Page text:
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Cycle 6 (2017 Deadline)

Field-scale application of vetiver grass to mitigate dioxin contaminated soil at Bien Hoa Airbase 

PI: Ngo Thi Thuy Huong,, Vietnam Research Centre on Karst and Geoheritage of the Vietnam Institute of Geosciences and Mineral Resources
U.S. Partner: James Landmeyer, U.S. Geological Survey

Project Overview:

Vietnam is one of the worst dioxin-contaminated areas in the world as a result of extensive use of the herbicide “Agent Orange” (AO) during the war (1961–1971). The worst contaminated sites in Vietnam are located at airbases where large quantities of AO were stored/handled. These areas still pose serious environmental and health risks. To date, no low-cost, effective phytoremediation technology has been developed to stabilize, mitigate, and remediate soils with low to moderate levels of dioxin contamination over large areas. Initial studies with vetiver grass (Chrysopogon zizanioides L.) indicate that it is a very promising candidate for providing such an alternative. This PEER project will (1) assess the use of vetiver grass for the phytoremediation and phytostabilization of dioxin-contaminated soils on a field scale at Bien Hoa Airbase and (2) deepen our understanding of the mechanisms of dioxin uptake and degradation pathways of Vetiver grass. The Monto genotype–a known, noninvasive type of vetiver grass (hereafter “Monto”)—will be used in the two proposed experiments. The indoor experiment will help address and clarify the remaining issues in phytostabilization and phytoremediation from a previous project completed by the PI. The field experiment will help reevaluate the results from the indoor experiment, and the potential use of vetiver in phytostabilization of dioxin-contaminated sites will be assessed.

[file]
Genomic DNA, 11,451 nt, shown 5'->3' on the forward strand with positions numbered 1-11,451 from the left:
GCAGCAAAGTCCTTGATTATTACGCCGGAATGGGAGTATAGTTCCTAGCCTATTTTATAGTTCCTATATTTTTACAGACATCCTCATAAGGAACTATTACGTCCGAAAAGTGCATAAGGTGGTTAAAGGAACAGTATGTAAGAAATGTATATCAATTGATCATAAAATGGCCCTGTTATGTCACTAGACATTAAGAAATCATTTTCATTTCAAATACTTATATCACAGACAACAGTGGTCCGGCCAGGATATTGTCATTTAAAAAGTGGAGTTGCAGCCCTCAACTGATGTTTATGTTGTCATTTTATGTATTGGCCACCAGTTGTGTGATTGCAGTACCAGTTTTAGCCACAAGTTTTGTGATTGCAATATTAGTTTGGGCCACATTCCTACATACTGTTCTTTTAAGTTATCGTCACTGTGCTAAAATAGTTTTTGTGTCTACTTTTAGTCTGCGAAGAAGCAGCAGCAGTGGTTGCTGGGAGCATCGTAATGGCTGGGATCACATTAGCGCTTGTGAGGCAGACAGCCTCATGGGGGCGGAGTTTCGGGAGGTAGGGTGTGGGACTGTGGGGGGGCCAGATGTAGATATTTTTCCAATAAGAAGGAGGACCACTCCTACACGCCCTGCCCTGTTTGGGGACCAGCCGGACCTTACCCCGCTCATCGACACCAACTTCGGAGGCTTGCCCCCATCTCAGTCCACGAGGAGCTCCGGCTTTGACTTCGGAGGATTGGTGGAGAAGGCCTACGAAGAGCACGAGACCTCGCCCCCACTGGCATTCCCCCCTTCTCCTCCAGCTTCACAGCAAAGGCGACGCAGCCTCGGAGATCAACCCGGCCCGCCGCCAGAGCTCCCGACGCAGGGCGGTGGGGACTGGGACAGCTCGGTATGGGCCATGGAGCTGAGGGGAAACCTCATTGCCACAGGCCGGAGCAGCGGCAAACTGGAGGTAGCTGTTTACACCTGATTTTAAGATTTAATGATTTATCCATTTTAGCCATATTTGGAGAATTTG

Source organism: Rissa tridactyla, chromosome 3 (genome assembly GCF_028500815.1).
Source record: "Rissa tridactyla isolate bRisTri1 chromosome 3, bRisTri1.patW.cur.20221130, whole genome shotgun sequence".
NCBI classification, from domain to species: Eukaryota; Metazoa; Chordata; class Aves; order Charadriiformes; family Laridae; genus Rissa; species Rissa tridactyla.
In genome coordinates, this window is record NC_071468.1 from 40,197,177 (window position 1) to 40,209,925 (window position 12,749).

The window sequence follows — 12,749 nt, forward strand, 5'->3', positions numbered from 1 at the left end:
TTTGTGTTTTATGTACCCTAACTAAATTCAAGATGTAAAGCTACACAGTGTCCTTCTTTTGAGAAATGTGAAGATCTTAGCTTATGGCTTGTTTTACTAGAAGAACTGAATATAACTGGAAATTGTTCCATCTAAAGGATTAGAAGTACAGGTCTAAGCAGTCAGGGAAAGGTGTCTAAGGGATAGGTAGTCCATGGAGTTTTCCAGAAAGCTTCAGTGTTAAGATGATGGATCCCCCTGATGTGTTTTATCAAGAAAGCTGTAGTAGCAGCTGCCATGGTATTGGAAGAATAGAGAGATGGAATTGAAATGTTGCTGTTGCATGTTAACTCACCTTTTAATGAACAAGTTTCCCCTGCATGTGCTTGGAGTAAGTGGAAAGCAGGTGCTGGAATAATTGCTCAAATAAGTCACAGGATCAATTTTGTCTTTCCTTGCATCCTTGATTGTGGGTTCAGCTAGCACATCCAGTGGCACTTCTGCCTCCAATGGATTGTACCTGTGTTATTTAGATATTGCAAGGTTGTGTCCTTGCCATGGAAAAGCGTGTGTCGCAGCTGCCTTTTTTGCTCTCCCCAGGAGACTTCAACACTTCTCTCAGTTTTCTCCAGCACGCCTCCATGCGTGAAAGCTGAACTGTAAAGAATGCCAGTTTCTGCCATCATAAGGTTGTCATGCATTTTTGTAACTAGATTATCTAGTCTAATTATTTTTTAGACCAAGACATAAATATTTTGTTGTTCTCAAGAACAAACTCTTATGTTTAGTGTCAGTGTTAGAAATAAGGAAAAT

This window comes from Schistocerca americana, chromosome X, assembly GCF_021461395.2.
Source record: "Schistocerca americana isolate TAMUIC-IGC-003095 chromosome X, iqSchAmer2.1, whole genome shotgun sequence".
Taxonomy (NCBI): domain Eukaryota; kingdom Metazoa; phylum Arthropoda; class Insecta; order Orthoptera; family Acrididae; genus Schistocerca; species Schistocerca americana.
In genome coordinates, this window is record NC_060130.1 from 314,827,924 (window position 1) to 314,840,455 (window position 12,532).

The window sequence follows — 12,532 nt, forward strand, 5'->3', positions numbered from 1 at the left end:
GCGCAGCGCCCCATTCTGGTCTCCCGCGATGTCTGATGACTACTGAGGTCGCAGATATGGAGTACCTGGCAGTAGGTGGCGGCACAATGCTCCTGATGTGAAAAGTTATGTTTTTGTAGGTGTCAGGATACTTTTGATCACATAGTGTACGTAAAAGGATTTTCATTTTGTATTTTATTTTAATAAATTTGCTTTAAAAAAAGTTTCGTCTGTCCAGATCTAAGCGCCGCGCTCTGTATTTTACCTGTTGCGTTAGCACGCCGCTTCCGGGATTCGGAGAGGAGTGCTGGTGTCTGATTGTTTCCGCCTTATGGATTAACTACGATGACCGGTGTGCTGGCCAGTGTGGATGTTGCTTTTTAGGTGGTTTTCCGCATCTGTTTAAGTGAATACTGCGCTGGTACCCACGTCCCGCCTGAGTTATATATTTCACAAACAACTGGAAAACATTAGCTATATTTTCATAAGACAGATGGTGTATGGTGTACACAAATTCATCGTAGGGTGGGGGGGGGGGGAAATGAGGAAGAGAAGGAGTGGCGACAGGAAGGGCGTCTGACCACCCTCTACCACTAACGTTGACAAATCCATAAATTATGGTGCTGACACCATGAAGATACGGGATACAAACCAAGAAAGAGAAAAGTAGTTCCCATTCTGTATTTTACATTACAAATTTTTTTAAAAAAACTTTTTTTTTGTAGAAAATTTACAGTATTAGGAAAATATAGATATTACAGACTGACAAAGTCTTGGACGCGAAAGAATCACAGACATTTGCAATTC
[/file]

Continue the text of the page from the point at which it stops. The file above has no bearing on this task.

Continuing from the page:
The project will benefit about 135,000 people in the vicinity of the airbase, particularly the personnel of the No. 935 Air Regiment, by helping to reduce the potential health risks associated with dioxin. Furthermore, the results of the proposed project should significantly contribute to advances in phytoremediation technology that can be applied elsewhere in Vietnam and worldwide. The practical measures to be developed and tesetd will also help local, regional, and national policy makers and NGO-sponsored programs develop and evaluate short- and long-term mitigation and remediation alternatives and ultimately implement remedial actions effectively. Through workshops with local people, potential adverse health-related, environmental, and social issues will be addressed to help raise community awareness of dioxin-related issues and solutions. By providing funding support for PhD and MSc students, the project is also expected to foster a new generation of environmentalists interested in phytoremediation technology.

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